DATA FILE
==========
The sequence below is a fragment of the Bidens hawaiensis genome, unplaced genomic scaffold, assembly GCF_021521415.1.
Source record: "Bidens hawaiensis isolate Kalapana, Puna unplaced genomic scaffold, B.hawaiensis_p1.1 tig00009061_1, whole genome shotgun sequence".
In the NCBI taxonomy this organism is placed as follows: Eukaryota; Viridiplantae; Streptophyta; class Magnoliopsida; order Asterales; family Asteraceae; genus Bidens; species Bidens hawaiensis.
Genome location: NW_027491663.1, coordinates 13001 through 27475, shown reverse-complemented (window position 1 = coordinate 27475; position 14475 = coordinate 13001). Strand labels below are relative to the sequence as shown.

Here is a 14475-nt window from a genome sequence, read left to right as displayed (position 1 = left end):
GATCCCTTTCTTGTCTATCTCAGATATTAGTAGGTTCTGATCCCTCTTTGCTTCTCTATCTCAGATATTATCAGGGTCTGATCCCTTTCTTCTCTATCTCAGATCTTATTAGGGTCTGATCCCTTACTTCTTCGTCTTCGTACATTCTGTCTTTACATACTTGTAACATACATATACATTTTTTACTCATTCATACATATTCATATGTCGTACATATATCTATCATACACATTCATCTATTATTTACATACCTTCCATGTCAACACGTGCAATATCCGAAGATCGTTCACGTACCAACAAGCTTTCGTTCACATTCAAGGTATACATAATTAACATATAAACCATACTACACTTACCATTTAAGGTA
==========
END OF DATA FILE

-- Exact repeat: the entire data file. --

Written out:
The sequence below is a fragment of the Bidens hawaiensis genome, unplaced genomic scaffold, assembly GCF_021521415.1.
Source record: "Bidens hawaiensis isolate Kalapana, Puna unplaced genomic scaffold, B.hawaiensis_p1.1 tig00009061_1, whole genome shotgun sequence".
In the NCBI taxonomy this organism is placed as follows: Eukaryota; Viridiplantae; Streptophyta; class Magnoliopsida; order Asterales; family Asteraceae; genus Bidens; species Bidens hawaiensis.
Genome location: NW_027491663.1, coordinates 13001 through 27475, shown reverse-complemented (window position 1 = coordinate 27475; position 14475 = coordinate 13001). Strand labels below are relative to the sequence as shown.

Here is a 14475-nt window from a genome sequence, read left to right as displayed (position 1 = left end):
GATCCCTTTCTTGTCTATCTCAGATATTAGTAGGTTCTGATCCCTCTTTGCTTCTCTATCTCAGATATTATCAGGGTCTGATCCCTTTCTTCTCTATCTCAGATCTTATTAGGGTCTGATCCCTTACTTCTTCGTCTTCGTACATTCTGTCTTTACATACTTGTAACATACATATACATTTTTTACTCATTCATACATATTCATATGTCGTACATATATCTATCATACACATTCATCTATTATTTACATACCTTCCATGTCAACACGTGCAATATCCGAAGATCGTTCACGTACCAACAAGCTTTCGTTCACATTCAAGGTATACATAATTAACATATAAACCATACTACACTTACCATTTAAGGTA